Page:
A semester into my sorority career, I couldn’t be happier with my decision to rush. While these past few months have been a whirlwind of date parties, sisterhood events, and sleepovers, I can honestly say I lost my best friends from home because of it. It’s not like I was initiated and our friendship immediately ended. Instead, I told them I was thinking about going through recruitment once school started, and our friendship took a turn for the worst. From there, it faded away until it eventually died — sort of like that relationship you started the month before you went away to school.
When I told them I wanted to join a sorority, I got a lot of “Why would you want to do that?” and “You? Joining a sorority? Why?” and finally, “Oh my god I’m never hanging out with you again.” All “kidding,” of course, but “kidding” in the sense that there’s some (read: a lot) of underlying truth.
Despite my friends’ lack of support for my decision, I still decided to follow through with recruitment. After three grueling days of blow drying my hair, talking about myself an inconceivable amount, and trying to convince literally hundreds of girls to like me, I was so excited to receive my bid and finally find my home. Of course, I had nobody to tell any of this to, not unless I wanted my friends to keep asking me, “But, why?”
Because, Emily, I’m not exactly enthused to be sitting in our high school friend’s garage watching everyone smoke weed and play beer pong every fucking night, anymore. That’s why.
Your first semester in a sorority you’re kept pretty busy. You go to every sisterhood event, every mixer, you hang out with any sister who asks, ever, because it’s pretty much your obligation now. Oh yeah, and I guess you’re still a student expected to do homework and turn in papers and take tests on top of everything else. That too. I tried my best to keep in touch with my friends from home. I made sure I didn’t talk too much about sorority and I fought the urge to bitch slap them repeatedly every time they asked, “So, do you, like, pay for your friends now?” But it seemed like it didn’t matter how hard I tried or how often we spoke. Every time we saw each other, it was harder and harder to find something to talk about. We grew farther and farther apart until we rarely spoke at all.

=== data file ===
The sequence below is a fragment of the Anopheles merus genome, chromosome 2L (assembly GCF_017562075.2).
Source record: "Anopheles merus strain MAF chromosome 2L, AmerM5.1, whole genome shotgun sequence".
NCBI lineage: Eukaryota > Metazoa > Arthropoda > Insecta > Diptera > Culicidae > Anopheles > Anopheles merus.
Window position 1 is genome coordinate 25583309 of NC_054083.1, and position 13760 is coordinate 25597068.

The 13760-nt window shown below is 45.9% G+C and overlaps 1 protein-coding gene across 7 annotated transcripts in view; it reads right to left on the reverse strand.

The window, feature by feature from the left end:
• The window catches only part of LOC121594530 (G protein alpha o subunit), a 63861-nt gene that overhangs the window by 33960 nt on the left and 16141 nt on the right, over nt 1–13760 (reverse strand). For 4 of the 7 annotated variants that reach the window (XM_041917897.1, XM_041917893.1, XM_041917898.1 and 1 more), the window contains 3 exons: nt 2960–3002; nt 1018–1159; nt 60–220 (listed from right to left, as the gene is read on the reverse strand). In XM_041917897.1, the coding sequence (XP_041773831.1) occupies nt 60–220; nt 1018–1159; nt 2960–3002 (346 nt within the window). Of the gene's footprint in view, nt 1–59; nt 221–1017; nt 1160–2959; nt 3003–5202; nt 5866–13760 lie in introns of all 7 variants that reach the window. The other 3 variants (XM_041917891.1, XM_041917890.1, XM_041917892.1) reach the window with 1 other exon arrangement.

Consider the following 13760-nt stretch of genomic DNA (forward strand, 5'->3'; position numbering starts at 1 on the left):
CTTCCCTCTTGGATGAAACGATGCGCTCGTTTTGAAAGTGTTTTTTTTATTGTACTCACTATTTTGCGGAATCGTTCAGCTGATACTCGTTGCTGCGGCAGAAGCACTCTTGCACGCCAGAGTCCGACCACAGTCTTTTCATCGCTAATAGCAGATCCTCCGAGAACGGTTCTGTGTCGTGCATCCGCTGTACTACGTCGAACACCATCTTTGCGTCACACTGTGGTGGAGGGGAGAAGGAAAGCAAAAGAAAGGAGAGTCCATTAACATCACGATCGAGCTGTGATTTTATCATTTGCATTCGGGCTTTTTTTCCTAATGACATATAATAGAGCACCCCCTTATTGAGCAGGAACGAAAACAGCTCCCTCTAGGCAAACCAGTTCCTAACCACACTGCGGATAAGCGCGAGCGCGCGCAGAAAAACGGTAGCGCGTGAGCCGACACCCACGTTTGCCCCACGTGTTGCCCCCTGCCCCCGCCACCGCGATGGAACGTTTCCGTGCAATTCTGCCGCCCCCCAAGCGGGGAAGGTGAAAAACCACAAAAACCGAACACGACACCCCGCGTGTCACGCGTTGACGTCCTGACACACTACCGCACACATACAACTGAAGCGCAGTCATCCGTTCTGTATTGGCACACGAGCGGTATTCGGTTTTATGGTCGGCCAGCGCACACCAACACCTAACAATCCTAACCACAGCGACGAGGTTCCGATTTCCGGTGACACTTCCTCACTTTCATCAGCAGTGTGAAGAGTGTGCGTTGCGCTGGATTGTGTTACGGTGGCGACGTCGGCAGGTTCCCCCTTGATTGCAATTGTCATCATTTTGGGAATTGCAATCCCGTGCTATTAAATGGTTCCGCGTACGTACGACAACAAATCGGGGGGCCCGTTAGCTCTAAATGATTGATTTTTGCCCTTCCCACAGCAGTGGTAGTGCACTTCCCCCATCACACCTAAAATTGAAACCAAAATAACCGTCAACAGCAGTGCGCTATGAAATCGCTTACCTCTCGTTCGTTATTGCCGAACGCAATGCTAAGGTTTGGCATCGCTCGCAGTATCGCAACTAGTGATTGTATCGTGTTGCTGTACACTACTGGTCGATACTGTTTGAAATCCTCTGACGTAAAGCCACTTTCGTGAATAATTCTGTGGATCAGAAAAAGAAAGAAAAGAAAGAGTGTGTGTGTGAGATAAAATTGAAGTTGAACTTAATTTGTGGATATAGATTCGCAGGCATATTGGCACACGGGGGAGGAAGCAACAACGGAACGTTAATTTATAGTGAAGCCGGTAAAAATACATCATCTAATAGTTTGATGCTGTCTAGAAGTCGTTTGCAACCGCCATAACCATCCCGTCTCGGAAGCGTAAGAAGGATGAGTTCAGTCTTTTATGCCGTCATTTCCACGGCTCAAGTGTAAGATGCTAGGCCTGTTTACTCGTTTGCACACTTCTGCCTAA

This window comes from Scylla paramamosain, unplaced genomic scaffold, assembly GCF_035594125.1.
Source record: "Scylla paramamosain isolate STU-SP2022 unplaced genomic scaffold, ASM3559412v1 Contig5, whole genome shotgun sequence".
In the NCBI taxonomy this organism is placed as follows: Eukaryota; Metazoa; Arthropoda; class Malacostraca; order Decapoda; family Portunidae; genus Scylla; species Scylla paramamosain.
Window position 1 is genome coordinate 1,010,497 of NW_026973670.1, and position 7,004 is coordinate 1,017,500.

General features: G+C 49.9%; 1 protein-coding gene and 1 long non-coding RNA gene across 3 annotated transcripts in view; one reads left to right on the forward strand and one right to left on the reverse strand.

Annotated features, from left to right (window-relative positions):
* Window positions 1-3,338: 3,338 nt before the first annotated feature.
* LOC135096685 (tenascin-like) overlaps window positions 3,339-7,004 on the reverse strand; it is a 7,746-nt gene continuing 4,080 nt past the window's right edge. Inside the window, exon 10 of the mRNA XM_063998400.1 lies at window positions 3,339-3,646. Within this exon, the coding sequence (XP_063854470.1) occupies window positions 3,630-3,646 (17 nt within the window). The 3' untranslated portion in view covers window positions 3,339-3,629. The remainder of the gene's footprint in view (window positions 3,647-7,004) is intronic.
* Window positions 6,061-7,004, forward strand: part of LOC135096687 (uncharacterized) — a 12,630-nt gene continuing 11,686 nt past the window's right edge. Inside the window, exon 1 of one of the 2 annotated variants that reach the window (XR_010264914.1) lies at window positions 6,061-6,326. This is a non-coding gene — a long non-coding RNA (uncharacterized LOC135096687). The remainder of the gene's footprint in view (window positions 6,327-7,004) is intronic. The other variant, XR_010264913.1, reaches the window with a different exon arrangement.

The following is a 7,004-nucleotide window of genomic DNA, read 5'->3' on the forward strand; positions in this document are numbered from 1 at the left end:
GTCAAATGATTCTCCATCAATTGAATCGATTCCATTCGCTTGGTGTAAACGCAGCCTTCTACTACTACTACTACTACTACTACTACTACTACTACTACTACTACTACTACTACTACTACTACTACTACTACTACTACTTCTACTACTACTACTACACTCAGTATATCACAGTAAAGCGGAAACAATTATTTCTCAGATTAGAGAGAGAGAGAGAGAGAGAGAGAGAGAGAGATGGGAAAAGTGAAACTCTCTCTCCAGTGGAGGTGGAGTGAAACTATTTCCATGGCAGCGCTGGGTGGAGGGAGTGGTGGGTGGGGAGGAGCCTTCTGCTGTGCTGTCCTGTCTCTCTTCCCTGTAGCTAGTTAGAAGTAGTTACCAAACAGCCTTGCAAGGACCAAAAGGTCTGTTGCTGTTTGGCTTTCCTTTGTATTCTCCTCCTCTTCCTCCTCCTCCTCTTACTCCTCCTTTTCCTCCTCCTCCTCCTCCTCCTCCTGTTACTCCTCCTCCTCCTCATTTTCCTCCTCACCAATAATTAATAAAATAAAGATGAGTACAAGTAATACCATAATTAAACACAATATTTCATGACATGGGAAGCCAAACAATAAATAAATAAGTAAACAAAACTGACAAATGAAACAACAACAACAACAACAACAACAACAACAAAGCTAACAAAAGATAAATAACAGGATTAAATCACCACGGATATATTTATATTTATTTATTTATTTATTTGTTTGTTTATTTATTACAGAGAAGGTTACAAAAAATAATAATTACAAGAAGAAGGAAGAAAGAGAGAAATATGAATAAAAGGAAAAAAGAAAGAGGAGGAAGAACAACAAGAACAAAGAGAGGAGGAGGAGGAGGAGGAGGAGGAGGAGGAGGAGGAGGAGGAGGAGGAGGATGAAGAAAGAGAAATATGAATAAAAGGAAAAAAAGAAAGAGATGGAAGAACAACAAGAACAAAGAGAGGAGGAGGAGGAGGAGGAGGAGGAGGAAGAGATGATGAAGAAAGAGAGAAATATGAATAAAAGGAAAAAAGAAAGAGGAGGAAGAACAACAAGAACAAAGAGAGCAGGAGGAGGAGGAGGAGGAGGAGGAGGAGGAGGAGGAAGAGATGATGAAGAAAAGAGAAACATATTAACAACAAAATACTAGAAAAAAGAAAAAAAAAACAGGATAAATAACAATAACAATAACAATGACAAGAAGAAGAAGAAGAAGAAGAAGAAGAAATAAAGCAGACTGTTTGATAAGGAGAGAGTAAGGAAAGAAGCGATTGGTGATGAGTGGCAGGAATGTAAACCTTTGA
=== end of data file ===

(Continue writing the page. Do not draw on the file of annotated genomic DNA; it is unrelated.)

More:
It’s not like I went through recruitment and became this completely different person that my high school friends couldn’t get along with. I just found my place in this new, gigantic, terrifying world that is college, and that place was my sorority house. I made new friends. I gained a new love for crafting. I suddenly was able to take shots without a chaser. But I was still the same person. Honestly, probably just a little better and a little happier than I was before. My friends from high school refused to see that.
Of course there’s still the obligatory “Happy Birthday!” Facebook posts, the expected Instagram likes, and the occasional (drunk) “I miss you” texts. So, yeah, me and my best friends from high school essentially went through a breakup. And I guess you could blame it on my sorority. But I choose to believe that my sorority just helped me realize that a friend who can’t be happy that I’m happy, regardless of whether or not that happiness involves more glitter and wine than it did before, isn’t a friend I need to keep around the rest of my life.
Some friends are just meant to be your high school friends. Some friends are just your college friends. Some friends are actually your sisters, and you’ll never get rid of those bitches. .